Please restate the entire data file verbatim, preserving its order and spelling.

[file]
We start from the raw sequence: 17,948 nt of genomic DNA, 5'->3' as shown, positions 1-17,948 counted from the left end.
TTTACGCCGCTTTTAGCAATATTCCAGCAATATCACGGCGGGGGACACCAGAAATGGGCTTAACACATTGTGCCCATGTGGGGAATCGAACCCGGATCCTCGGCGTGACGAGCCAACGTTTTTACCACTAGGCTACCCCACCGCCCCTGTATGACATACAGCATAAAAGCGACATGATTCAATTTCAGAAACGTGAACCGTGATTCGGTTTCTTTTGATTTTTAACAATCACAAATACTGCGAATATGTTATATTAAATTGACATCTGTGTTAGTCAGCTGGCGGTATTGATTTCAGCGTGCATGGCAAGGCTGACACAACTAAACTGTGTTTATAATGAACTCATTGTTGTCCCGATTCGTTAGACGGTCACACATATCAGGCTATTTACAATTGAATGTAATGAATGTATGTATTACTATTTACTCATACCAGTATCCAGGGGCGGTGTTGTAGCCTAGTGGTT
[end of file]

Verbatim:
We start from the raw sequence: 17,948 nt of genomic DNA, 5'->3' as shown, positions 1-17,948 counted from the left end.
TTTACGCCGCTTTTAGCAATATTCCAGCAATATCACGGCGGGGGACACCAGAAATGGGCTTAACACATTGTGCCCATGTGGGGAATCGAACCCGGATCCTCGGCGTGACGAGCCAACGTTTTTACCACTAGGCTACCCCACCGCCCCTGTATGACATACAGCATAAAAGCGACATGATTCAATTTCAGAAACGTGAACCGTGATTCGGTTTCTTTTGATTTTTAACAATCACAAATACTGCGAATATGTTATATTAAATTGACATCTGTGTTAGTCAGCTGGCGGTATTGATTTCAGCGTGCATGGCAAGGCTGACACAACTAAACTGTGTTTATAATGAACTCATTGTTGTCCCGATTCGTTAGACGGTCACACATATCAGGCTATTTACAATTGAATGTAATGAATGTATGTATTACTATTTACTCATACCAGTATCCAGGGGCGGTGTTGTAGCCTAGTGGTT